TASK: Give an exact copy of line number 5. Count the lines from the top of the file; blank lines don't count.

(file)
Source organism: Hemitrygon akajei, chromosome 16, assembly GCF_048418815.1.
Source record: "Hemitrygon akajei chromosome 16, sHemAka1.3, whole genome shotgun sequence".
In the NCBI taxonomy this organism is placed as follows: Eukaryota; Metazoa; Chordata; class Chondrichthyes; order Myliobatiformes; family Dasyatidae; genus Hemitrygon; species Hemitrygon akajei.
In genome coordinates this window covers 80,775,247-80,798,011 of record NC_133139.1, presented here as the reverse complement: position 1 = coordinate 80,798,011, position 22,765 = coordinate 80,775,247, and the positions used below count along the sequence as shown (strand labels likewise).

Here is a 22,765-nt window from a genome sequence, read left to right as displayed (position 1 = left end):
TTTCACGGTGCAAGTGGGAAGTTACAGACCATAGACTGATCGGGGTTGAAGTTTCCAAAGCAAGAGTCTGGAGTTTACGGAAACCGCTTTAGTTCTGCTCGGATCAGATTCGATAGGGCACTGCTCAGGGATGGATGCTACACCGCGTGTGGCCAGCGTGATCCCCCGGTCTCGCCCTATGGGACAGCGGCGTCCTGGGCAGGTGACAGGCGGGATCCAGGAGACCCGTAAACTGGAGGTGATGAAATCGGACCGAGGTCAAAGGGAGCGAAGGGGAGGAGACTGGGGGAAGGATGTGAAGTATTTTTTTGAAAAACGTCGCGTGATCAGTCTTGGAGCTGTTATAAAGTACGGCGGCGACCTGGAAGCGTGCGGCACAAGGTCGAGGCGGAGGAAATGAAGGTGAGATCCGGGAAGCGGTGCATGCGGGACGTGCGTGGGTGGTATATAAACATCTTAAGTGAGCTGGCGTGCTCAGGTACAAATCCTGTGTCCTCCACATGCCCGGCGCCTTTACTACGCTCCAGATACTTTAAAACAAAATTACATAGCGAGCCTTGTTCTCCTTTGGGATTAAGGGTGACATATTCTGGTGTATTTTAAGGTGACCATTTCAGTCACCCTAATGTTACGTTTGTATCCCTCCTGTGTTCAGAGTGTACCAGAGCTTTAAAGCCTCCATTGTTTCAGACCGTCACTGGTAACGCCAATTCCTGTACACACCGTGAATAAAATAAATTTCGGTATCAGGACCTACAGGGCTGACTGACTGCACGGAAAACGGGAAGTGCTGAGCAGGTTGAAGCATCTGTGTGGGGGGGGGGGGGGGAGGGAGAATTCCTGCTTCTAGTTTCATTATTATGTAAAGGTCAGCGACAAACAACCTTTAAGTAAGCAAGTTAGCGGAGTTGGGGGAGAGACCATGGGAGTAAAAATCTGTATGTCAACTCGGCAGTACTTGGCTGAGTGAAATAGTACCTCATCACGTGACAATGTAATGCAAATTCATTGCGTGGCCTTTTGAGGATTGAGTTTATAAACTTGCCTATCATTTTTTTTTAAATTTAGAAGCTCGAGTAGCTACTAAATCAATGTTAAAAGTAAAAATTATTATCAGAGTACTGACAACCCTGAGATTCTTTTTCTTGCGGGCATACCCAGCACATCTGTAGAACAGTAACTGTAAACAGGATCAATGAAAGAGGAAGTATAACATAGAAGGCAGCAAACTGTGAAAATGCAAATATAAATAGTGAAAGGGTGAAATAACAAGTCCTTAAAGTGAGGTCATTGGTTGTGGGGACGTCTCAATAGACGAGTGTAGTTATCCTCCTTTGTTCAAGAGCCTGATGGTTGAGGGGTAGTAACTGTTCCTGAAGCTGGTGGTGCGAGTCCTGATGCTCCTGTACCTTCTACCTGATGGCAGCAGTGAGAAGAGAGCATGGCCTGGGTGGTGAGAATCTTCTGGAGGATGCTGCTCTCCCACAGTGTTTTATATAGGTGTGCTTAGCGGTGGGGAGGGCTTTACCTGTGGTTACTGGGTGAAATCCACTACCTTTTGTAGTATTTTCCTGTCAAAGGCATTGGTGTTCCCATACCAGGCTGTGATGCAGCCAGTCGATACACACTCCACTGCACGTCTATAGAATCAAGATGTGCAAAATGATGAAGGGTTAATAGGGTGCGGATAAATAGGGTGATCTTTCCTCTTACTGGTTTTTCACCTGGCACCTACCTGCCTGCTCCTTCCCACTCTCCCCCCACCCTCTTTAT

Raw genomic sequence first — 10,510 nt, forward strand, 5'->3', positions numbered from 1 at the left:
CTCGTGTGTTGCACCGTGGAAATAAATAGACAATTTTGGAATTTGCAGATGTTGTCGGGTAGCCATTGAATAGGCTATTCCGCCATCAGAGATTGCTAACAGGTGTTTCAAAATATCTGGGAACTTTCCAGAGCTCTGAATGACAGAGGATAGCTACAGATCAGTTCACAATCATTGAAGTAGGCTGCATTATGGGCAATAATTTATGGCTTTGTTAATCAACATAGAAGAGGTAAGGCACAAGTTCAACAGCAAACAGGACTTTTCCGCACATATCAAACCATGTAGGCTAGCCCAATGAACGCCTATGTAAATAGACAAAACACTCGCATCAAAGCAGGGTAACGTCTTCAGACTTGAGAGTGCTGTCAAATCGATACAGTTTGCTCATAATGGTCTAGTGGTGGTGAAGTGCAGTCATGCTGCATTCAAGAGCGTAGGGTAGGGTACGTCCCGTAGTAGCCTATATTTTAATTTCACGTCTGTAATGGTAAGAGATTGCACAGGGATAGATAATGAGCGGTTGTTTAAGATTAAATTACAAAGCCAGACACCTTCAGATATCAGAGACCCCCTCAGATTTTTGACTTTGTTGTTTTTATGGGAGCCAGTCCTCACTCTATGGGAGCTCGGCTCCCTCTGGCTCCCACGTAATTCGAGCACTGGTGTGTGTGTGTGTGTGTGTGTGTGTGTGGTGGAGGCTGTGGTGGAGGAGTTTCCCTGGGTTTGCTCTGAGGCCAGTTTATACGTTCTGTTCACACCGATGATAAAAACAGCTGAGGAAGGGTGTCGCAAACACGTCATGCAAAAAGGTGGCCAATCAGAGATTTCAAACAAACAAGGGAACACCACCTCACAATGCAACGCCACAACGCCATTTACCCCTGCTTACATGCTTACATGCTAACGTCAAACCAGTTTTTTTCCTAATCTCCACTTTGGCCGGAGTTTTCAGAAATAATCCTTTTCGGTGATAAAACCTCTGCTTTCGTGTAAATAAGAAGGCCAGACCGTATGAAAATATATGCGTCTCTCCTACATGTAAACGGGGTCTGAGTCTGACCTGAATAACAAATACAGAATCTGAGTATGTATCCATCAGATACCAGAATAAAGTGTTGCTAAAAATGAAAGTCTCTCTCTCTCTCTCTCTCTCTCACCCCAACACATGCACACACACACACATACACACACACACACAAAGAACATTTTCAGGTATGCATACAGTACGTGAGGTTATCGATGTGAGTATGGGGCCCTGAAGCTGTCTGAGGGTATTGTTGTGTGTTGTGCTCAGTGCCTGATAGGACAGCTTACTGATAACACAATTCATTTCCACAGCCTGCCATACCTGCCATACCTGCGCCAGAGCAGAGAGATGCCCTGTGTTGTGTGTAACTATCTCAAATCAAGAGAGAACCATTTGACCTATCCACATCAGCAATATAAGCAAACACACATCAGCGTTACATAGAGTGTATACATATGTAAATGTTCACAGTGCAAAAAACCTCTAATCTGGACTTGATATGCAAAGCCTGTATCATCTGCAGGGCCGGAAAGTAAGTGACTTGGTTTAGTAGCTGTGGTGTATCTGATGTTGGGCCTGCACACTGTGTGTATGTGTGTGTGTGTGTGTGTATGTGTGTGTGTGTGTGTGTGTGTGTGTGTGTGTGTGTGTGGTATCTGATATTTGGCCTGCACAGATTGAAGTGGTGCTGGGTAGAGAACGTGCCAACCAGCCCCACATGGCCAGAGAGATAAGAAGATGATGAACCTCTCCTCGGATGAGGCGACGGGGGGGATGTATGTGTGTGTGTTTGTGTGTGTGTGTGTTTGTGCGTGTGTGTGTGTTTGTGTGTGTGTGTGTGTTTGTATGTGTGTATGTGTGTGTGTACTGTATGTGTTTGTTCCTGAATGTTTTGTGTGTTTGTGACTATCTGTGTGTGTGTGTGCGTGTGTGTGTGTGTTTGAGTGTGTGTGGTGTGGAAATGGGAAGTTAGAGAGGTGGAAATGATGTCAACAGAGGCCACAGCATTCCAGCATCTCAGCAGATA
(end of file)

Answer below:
Here is a 22,765-nt window from a genome sequence, read left to right as displayed (position 1 = left end):